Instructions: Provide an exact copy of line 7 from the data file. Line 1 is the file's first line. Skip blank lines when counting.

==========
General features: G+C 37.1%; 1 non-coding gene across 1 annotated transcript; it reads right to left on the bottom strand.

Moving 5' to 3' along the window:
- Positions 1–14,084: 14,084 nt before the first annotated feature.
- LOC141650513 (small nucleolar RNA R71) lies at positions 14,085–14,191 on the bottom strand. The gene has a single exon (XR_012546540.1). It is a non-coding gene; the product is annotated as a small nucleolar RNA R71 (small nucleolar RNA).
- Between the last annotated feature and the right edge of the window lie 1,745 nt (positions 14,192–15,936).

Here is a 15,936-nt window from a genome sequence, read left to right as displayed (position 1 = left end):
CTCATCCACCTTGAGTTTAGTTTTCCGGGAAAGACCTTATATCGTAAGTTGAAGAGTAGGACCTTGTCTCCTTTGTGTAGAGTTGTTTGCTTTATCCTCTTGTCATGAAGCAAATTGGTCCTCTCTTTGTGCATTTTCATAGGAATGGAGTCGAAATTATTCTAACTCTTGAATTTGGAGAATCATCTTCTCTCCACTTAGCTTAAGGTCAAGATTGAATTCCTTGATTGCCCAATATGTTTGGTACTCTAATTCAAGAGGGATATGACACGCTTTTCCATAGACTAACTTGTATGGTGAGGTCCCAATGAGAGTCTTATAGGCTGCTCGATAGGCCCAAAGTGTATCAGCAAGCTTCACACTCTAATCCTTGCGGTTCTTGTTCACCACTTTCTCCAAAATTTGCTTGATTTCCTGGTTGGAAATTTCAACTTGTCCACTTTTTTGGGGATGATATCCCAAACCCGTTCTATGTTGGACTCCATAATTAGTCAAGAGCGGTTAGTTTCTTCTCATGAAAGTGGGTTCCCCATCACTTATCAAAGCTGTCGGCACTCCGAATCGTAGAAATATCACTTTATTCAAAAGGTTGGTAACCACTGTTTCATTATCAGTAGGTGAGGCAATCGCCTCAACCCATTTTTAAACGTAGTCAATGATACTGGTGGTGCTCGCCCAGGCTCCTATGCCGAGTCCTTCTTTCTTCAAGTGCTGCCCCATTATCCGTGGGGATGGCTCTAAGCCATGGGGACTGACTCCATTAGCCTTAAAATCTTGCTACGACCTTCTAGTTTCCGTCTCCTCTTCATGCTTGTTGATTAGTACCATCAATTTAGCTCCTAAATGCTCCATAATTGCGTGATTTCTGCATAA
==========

CTCATCCACCTTGAGTTTAGTTTTCCGGGAAAGACCTTATATCGTAAGTTGAAGAGTAGGACCTTGTCTCCTTTGTGTAGAGTTGTTTGCTTTATCCTCTTGTCATGAAGCAAATTGGTCCTCTCTTTGTGCATTTTCATAGGAATGGAGTCGAAATTATTCTAACTCTTGAATTTGGAGAATCATCTTCTCTCCACTTAGCTTAAGGTCAAGATTGAATTCCTTGATTGCCCAATATGTTTGGTACTCTAATTCAAGAGGGATATGACACGCTTTTCCATAGACTAACTTGTATGGTGAGGTCCCAATGAGAGTCTTATAGGCTGCTCGATAGGCCCAAAGTGTATCAGCAAGCTTCACACTCTAATCCTTGCGGTTCTTGTTCACCACTTTCTCCAAAATTTGCTTGATTTCCTGGTTGGAAATTTCAACTTGTCCACTTTTTTGGGGATGATATCCCAAACCCGTTCTATGTTGGACTCCATAATTAGTCAAGAGCGGTTAGTTTCTTCTCATGAAAGTGGGTTCCCCATCACTTATCAAAGCTGTCGGCACTCCGAATCGTAGAAATATCACTTTATTCAAAAGGTTGGTAACCACTGTTTCATTATCAGTAGGTGAGGCAATCGCCTCAACCCATTTTTAAACGTAGTCAATGATACTGGTGGTGCTCGCCCAGGCTCCTATGCCGAGTCCTTCTTTCTTCAAGTGCTGCCCCATTATCCGTGGGGATGGCTCTAAGCCATGGGGACTGACTCCATTAGCCTTAAAATCTTGCTACGACCTTCTAGTTTCCGTCTCCTCTTCATGCTTGTTGATTAGTACCATCAATTTAGCTCCTAAATGCTCCATAATTGCGTGATTTCTGCATAA